The message is the same: a dyslexic child CAN be successful if we remove our preconceived notions, meet the child where he is, and embrace the uniqueness. I hope this letter I wrote to my son, Matthew, upon his high school graduation, gives you HOPE for your child’s happy ending or rather, beginning. (Many of you may recognize this letter from a previous post.)
I will never forget…
I will never forget all you taught me.
I will never forget your brilliance, your keen sense of awareness of the world around you, or your uncanny capacity to empathize with others who might be hurting.
I will never forget your superior creativity – your ability to turn envelopes into Christmas Trees, paper towel rolls into robots, and spoken words into beautiful sayings like “Life is like salsa – it’s a little bit spicy and a little bit hot.”
I will never forget your ability at 5 years old to understand vocabulary that even high school students would have difficulty grasping.
I will never forget your ability to figure out complicated math problems that your older brother and I were struggling to figure out for hours.
Nevertheless, I will never forget how you struggled to learn to read and write.
I will never forget how “ordinary” and “extraordinary” methods did NOT work.
I will NEVER forget how you could not unlock the code despite my efforts, my expertise, my education level, my knowledge base, my teacher training, and my endless research!
I will NEVER forget how you shattered my confidence in my abilities as a teacher.
YOU, my dear son, BECAME THE TEACHER. You humbled me, you educated me, you freed me from my “preconceived notions and rigid pedagogical belief system” — and for that, I will forever be grateful.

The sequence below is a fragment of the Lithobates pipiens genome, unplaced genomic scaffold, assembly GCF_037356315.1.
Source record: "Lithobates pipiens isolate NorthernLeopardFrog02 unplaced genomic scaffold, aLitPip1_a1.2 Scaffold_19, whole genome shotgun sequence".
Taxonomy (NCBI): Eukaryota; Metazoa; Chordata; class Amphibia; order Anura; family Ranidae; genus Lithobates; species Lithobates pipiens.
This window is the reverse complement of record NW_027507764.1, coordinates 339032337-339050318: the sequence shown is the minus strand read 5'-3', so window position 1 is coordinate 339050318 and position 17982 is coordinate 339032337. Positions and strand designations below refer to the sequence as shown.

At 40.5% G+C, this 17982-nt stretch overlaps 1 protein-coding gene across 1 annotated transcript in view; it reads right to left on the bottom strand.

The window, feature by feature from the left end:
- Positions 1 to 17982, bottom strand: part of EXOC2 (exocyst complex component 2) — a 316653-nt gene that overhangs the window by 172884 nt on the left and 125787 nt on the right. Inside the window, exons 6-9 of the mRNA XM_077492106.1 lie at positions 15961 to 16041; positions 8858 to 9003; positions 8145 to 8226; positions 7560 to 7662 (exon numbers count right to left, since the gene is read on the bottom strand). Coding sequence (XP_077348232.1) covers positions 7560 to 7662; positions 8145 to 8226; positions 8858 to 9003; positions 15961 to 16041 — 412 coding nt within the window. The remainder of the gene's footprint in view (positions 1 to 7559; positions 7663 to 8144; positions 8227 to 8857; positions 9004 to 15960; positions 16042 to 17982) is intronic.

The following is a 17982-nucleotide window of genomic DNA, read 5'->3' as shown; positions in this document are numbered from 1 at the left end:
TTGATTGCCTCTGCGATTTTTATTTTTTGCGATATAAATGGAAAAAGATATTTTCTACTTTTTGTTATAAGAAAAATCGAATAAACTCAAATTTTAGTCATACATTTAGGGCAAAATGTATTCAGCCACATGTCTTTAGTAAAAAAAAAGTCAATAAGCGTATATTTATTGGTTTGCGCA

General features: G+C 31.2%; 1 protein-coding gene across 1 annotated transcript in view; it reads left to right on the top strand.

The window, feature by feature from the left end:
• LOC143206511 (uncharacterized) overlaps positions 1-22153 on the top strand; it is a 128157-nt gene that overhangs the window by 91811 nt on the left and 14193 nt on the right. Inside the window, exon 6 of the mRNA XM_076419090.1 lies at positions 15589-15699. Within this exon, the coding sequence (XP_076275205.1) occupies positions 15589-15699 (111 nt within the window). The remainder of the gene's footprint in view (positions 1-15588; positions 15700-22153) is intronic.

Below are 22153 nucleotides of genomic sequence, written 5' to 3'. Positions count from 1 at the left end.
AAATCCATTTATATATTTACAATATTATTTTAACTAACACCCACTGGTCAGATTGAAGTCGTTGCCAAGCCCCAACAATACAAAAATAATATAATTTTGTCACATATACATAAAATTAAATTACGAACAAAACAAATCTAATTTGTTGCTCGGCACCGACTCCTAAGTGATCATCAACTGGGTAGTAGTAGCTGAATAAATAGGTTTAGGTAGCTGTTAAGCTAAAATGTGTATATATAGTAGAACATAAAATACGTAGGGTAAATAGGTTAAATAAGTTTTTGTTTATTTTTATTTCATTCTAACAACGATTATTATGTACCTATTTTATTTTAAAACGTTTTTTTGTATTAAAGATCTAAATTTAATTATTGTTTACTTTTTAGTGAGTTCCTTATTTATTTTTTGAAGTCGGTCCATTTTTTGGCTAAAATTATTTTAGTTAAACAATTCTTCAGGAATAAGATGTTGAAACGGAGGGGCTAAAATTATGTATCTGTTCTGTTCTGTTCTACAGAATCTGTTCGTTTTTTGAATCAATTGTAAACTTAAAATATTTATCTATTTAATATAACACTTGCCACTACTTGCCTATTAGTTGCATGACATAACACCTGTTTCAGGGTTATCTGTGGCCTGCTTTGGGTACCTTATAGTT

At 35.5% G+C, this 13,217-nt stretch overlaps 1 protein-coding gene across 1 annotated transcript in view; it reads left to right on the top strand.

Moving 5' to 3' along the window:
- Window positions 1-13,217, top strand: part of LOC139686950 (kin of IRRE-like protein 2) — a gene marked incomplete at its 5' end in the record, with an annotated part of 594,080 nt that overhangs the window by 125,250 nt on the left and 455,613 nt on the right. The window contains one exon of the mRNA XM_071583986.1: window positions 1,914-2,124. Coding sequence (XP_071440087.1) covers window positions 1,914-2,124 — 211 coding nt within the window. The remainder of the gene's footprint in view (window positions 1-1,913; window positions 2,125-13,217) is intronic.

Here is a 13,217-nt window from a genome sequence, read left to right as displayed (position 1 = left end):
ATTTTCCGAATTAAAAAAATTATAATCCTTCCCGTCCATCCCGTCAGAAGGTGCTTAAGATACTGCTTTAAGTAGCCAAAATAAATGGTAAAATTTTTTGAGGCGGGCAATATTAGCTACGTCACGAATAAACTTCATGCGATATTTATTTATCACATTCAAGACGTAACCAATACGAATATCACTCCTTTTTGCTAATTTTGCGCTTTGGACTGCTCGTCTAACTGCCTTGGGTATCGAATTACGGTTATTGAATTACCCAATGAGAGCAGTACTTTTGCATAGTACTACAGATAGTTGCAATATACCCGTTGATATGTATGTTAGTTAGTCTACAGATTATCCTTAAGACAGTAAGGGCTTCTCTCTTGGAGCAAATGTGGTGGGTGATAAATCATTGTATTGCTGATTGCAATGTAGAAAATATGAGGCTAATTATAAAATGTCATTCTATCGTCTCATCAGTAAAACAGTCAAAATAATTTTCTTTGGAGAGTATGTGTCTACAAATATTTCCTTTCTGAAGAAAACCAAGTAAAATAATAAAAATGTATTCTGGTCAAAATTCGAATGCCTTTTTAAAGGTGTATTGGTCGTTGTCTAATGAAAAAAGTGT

It was not until I stopped trying to fix you and just accepted who you were, which by the way was much quirkier, and beautiful, and wonderful, than what I could have ever hoped to craft. Yet, it was more than mere acceptance. It was when I honored who you were, who GOD created you to be, and who you hoped to become, that we could move forward and work from your many passions and strengths. Then. You. Soared.
Look at you now – my dear, energetic, creative, brilliant son – you are off working at a full-time job for our town doing what you love to do. (You got this job one week after you graduated!) You are working outside fixing roads, shoveling snow, and cleaning parks.
Look at you now – you are the owner of Boo Wood Industries, LLC! You are making beautiful wooden creations, going to craft fairs, and art shows, and meeting so many different people. You even have your own checking account!
Look at you now – you did this in ONLY 18 years, and I cannot wait to see what you will accomplish in your lifetime.
Look at you now – you surpassed all the odds and defied all the expectations. Did you not hear them, or did you simply choose not to listen? I think it was the latter.
Look at you now – you did it!
Thank you for teaching me what “grit” really looks like; thank you for teaching me what faith truly is; thank you for being my greatest teacher; thank you for being my inspiration.
Now go, and inspire the world.
Love you forever,
AKA your humbled teacher
While I thought that was the end of my journey, it was only the beginning of my crusade to help educate parents and children about dyslexia. Nevertheless, what is most rewarding, and what I thank GOD for every day, is the privilege I have of teaching dyslexic students about the uniqueness of their superpowers.
And as for Matthew, the guy with these superpowers, well, his journey, has only just begun.